Fringed Amaranth

Amaranthus fimbriatus

Fringed Pigweed, Amaranthus fimbriatus, photo © by Michael Plagens

Photographed in Vekol Valley, Maricopa Co., Arizona. Aug 10, 2008.

ANNUAL: Warm season annual occasionally reaching one meter in height. One or a few erect stems. Not present in winter season or after extended drought.

LEAVES: Leaves are narrow elongate, alternate on the stems.

FLOWERS: Numerous small flowers in terminal spikes. Light green or pale. The tips of the spikes often curve downwards. Separate male (staminate) and female (pistillate) flowers. With magnification note that pistillate sepals are fringed.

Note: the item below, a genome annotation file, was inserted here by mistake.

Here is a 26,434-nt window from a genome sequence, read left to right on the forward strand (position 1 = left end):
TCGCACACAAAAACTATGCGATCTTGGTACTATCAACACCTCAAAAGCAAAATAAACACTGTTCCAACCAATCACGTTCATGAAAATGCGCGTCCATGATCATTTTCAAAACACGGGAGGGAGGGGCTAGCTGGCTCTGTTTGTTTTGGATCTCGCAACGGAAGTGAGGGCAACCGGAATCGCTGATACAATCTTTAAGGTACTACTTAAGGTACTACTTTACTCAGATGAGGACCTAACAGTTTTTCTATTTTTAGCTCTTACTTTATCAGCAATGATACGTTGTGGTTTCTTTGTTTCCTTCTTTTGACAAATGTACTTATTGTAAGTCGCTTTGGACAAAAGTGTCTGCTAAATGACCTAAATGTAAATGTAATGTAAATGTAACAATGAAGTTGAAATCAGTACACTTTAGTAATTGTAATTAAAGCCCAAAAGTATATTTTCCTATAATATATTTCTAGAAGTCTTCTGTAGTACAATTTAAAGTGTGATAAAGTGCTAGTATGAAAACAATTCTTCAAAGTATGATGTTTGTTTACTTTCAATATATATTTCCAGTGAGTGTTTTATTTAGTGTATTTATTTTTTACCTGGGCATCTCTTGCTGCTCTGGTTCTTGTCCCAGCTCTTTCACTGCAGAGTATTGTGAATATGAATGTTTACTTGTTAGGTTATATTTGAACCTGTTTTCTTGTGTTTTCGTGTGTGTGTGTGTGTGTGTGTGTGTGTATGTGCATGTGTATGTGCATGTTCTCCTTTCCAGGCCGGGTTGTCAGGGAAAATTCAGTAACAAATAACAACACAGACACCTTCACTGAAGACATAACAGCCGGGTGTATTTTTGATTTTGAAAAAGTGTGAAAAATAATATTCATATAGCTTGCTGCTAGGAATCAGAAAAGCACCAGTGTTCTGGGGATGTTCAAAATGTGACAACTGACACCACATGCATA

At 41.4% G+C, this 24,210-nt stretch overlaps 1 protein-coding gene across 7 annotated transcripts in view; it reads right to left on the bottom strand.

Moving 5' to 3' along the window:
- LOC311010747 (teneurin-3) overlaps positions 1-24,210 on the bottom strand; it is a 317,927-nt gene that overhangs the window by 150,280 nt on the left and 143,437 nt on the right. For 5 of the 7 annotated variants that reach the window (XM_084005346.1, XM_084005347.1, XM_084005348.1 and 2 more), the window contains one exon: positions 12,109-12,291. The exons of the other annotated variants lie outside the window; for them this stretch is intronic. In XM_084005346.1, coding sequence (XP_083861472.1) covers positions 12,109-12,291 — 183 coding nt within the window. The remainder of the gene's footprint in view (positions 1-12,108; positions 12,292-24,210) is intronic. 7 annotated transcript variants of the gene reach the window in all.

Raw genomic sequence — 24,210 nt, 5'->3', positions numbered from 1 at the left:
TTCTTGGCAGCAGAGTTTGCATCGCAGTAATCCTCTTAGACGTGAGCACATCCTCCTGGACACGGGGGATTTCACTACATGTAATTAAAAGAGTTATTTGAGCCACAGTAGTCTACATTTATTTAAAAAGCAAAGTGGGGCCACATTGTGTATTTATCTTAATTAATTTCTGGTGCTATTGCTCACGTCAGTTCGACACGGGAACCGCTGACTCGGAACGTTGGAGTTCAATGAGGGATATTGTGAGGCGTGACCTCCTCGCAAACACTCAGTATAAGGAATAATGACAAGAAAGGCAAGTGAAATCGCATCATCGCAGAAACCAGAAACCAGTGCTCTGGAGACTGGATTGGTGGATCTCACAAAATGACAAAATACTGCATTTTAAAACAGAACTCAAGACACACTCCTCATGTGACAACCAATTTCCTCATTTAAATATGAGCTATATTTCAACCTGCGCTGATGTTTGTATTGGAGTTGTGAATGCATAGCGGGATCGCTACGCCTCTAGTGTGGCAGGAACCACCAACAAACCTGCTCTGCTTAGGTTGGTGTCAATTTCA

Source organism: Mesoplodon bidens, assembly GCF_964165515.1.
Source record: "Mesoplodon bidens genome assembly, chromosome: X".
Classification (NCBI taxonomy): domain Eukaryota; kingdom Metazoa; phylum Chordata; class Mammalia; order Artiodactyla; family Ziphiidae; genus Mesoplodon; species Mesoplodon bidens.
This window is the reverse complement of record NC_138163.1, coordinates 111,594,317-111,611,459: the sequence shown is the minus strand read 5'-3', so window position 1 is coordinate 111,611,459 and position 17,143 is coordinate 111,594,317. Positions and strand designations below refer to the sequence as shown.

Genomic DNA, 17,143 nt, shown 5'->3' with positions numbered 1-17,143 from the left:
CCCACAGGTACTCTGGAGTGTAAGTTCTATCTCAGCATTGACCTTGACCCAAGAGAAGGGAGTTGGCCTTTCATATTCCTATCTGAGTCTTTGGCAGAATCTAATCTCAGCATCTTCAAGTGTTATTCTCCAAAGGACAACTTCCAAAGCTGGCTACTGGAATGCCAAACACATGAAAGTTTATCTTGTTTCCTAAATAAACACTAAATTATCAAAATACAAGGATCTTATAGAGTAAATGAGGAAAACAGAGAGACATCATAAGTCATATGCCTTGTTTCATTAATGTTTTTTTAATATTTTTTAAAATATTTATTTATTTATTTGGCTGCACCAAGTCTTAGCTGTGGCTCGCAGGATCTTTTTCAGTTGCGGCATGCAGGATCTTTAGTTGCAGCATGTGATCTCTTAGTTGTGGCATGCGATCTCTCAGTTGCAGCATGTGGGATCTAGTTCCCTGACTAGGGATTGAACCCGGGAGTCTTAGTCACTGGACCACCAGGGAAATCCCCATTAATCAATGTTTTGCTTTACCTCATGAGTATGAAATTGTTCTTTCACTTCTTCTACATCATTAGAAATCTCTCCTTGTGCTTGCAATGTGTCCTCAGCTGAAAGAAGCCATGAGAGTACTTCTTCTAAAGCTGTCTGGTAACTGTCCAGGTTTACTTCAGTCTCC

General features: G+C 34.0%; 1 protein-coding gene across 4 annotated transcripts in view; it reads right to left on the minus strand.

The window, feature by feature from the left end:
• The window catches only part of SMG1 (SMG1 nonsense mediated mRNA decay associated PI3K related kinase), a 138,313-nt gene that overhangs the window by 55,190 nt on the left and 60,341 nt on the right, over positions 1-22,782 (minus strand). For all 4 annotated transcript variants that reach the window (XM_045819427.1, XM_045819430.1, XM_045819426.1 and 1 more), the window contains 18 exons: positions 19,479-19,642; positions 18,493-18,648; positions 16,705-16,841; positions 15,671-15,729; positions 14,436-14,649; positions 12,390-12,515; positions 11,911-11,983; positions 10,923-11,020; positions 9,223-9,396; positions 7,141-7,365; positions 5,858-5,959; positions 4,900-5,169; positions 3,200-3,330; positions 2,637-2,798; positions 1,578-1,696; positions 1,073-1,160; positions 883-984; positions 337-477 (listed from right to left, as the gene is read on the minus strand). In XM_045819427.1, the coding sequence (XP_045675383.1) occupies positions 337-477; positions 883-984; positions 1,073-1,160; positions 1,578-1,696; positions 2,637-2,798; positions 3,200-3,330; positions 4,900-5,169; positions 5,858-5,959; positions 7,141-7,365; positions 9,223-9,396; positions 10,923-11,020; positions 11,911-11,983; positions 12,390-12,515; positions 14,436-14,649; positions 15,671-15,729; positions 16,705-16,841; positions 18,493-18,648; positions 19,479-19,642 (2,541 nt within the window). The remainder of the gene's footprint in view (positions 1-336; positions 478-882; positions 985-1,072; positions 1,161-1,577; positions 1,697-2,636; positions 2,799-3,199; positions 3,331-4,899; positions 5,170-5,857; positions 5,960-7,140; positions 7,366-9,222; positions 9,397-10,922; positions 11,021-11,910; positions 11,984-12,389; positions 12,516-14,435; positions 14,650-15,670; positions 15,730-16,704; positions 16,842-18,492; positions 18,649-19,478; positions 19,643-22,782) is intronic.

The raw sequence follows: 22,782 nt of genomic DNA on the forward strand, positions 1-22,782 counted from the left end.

RANGE: Frequent throughout the Sonoran Desert in Arizona and Mexico on wash banks or in canyons often growing among shrubs and partial shade. Also found from California to Texas.

FRUIT: Dry single-seeded achenes subtended by papery sepals and bracts.

UNARMED. Once the spikes of flowers mature and go to seed the surrounding bracts may be slightly prickly.

Amaranthaceae -- Amaranth Family

More Information:

Sonoran Desert Field Guide
Sonoran Desert Places
Sonoran Desert Naturalist Home Page

Copyright Michael J. Plagens, Page created 4 Sept. 2008,
updated 10 Oct. 2023.